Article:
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Of all the dour portraits lining the august halls of Economics, it is that of Thomas Robert Malthus which seems perhaps to scowl the most grimly. Describing an approach or policy as Malthusian in everyday conversation conjures a host of disturbing images, bare fields and squalling babies chief among them. Such allusions provoke even stronger reactions within the discipline Malthus helped to found, ranging from Keynes's fervent championship to the sneering dismissal of Samuelson. Neither the more famous Smith nor Ricardo nor even Marx can claim to have gained in their lives what the comparatively less prolific Reverend did with one essay: A reputation for cosmic pessimism that has endured for nearly two centuries.

It is a general interest in the methods by which this reputation was shaped and is presently being challenged that motivates this paper's inquiry. In 1998 leading Malthus scholar A.M.C Waterman published "Reappraisal of 'Malthus the economist,' 1933 -97," a review of significant contributions to Mal thus studies in the second half of the 20th century. "Reappraisal" prompted passionate responses from established Malthus scholars Donald Winch, Samuel Hollander, and John Pullen shortly after its publication, effectively shifting the community's focus from assessing Malthus's contributions to economics to assessing the methodological means by which this was to be done - in other words, of shifting the focus from questions of what Mal thus really meant to questions of how economics is really practiced.

This exchange in 1998 was an important moment in a discourse which has for the past 25 years sought to destabilize the accepted view of Mal thus as conservative misanthrope and establish his work as pivotal in the history of economics. The output of Hollander, Pullen, Waterman and Winch combined totals nearly 30 journal articles and books, and it is largely thanks to their efforts that of the classical economists it is Malthus who has undergone the most significant reappraisal in recent years. Though a thorough history of how the accepted view of Mal thus came to be is far beyond the scope of this inquiry, an examination of a selection of contemporary work on Mal thus will prove equally effective in illuminating the ways in which our perceptions of economists - and, consequently, our understandings of economic texts - are shaped. How are modem scholars challenging the traditional view of Malthus, and to what purpose? Where do they situate Malthus with respect to existing literature? To what extent does the practice of history inform the practice of economics, and vice versa? These are the issues which this paper seeks to address.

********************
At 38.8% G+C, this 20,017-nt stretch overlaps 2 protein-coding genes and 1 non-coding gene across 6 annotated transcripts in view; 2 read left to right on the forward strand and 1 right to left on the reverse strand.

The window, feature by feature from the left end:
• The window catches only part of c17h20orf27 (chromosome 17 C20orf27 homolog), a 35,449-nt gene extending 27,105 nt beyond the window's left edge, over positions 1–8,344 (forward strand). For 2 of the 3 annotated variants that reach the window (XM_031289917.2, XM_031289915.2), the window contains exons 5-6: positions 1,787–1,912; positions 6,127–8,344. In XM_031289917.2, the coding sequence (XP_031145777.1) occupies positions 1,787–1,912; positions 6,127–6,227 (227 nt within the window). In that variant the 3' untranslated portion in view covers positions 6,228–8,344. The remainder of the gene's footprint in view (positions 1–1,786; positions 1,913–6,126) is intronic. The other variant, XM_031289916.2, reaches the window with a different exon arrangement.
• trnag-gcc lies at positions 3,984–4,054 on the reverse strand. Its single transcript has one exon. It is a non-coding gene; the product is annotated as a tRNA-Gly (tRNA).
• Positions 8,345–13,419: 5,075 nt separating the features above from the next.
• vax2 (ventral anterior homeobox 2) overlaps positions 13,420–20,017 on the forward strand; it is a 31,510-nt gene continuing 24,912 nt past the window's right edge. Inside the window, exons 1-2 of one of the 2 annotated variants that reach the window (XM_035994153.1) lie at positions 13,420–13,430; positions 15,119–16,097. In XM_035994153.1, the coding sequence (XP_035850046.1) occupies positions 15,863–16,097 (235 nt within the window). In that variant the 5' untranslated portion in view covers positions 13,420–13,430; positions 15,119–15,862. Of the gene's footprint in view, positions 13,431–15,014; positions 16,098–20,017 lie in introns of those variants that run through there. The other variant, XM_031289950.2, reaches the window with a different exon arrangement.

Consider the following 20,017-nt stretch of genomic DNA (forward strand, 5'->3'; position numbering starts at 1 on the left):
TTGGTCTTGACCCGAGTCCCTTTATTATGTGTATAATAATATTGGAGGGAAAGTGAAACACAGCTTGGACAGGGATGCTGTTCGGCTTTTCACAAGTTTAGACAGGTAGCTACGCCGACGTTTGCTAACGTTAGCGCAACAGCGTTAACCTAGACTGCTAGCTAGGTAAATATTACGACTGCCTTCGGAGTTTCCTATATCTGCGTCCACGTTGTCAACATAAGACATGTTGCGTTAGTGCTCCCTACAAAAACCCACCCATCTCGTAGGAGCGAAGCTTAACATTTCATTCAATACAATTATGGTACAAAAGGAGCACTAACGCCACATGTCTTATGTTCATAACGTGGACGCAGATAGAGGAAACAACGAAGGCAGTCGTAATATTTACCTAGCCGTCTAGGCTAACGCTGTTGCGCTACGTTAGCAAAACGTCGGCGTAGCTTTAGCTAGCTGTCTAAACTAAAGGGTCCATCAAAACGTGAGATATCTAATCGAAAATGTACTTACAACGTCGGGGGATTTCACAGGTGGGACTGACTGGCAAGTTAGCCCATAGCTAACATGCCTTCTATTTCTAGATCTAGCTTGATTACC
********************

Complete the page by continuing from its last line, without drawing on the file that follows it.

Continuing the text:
Hollander, Pullen, Waterman, and Winch may be engaged in the same intellectual project but in approach and methodology they differ sufficiently to invite comparison. The focus of this inquiry will be the diverse ways in which the four scholars work to structure and persuade readers of their arguments - that is, on the various rhetorical devices they employ. An explication and analysis of these devices will provide a framework not only for examining the means by which perceptions of Mal thus are shaped, but for examining the development of the discourse over time, as well. Since an exhaustive survey of the four scholars ' work is not the principle aim of this paper, discussion will be limited to texts central to the development of the discourse and to the individual scholars' overarching arguments. It will be argued that the rhetorical devices employed by Hollander, Pullen, Waterman, and Winch work not only to position Malthus as a cmcial figure in economics, but in ways that support the scholars' respective versions of the history of the discipline.

The paper will comprise four sections devoted to examining the work of Hollander, Pullen, Watetman and Winch individually. After first briefly discussing pertinent biographical information about each scholar, a review ofhis contribution to the discourse will be provided. I will then explicate the argumentative techniques and rhetorical devices that are employed consistently throughout the body of the scholar's contribution, concluding each section with a comparison of the scholars discussed.

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An undergraduate honors thesis submitted in partial fulfillment of the requirements for the degree of Bachelor of Science in University Honors and Economics